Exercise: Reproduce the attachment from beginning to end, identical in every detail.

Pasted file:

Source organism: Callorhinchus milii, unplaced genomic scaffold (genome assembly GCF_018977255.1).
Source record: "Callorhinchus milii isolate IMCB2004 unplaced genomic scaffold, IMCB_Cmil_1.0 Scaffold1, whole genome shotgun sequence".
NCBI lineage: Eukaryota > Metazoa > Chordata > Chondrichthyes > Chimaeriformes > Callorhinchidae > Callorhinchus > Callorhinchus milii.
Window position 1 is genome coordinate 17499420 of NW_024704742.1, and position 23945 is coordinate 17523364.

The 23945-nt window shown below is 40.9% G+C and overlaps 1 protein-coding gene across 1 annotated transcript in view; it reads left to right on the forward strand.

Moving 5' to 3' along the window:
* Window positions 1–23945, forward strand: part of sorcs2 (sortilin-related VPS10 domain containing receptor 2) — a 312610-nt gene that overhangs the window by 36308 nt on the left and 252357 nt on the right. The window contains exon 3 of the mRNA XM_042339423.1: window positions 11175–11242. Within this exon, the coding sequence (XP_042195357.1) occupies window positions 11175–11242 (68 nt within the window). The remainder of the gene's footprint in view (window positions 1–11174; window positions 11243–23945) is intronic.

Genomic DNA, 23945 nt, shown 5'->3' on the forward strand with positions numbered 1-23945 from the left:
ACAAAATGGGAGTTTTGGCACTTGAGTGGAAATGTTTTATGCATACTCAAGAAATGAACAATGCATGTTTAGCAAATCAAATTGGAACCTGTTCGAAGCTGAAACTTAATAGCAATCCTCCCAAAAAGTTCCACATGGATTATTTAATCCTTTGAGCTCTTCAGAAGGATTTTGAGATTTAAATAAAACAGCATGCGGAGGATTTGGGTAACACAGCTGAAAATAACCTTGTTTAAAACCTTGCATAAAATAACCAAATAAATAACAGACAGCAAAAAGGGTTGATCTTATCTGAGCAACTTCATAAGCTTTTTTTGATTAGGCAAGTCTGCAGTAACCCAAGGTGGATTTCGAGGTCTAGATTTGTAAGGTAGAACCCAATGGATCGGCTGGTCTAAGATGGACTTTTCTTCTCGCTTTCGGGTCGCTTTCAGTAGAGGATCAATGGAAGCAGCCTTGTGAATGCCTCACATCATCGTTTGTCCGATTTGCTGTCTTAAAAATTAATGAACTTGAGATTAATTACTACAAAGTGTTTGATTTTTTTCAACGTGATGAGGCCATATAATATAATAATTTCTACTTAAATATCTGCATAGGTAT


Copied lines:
Source organism: Callorhinchus milii, unplaced genomic scaffold (genome assembly GCF_018977255.1).
Source record: "Callorhinchus milii isolate IMCB2004 unplaced genomic scaffold, IMCB_Cmil_1.0 Scaffold1, whole genome shotgun sequence".
NCBI lineage: Eukaryota > Metazoa > Chordata > Chondrichthyes > Chimaeriformes > Callorhinchidae > Callorhinchus > Callorhinchus milii.
Window position 1 is genome coordinate 17499420 of NW_024704742.1, and position 23945 is coordinate 17523364.

The 23945-nt window shown below is 40.9% G+C and overlaps 1 protein-coding gene across 1 annotated transcript in view; it reads left to right on the forward strand.

Moving 5' to 3' along the window:
* Window positions 1–23945, forward strand: part of sorcs2 (sortilin-related VPS10 domain containing receptor 2) — a 312610-nt gene that overhangs the window by 36308 nt on the left and 252357 nt on the right. The window contains exon 3 of the mRNA XM_042339423.1: window positions 11175–11242. Within this exon, the coding sequence (XP_042195357.1) occupies window positions 11175–11242 (68 nt within the window). The remainder of the gene's footprint in view (window positions 1–11174; window positions 11243–23945) is intronic.

Genomic DNA, 23945 nt, shown 5'->3' on the forward strand with positions numbered 1-23945 from the left:
ACAAAATGGGAGTTTTGGCACTTGAGTGGAAATGTTTTATGCATACTCAAGAAATGAACAATGCATGTTTAGCAAATCAAATTGGAACCTGTTCGAAGCTGAAACTTAATAGCAATCCTCCCAAAAAGTTCCACATGGATTATTTAATCCTTTGAGCTCTTCAGAAGGATTTTGAGATTTAAATAAAACAGCATGCGGAGGATTTGGGTAACACAGCTGAAAATAACCTTGTTTAAAACCTTGCATAAAATAACCAAATAAATAACAGACAGCAAAAAGGGTTGATCTTATCTGAGCAACTTCATAAGCTTTTTTTGATTAGGCAAGTCTGCAGTAACCCAAGGTGGATTTCGAGGTCTAGATTTGTAAGGTAGAACCCAATGGATCGGCTGGTCTAAGATGGACTTTTCTTCTCGCTTTCGGGTCGCTTTCAGTAGAGGATCAATGGAAGCAGCCTTGTGAATGCCTCACATCATCGTTTGTCCGATTTGCTGTCTTAAAAATTAATGAACTTGAGATTAATTACTACAAAGTGTTTGATTTTTTTCAACGTGATGAGGCCATATAATATAATAATTTCTACTTAAATATCTGCATAGGTAT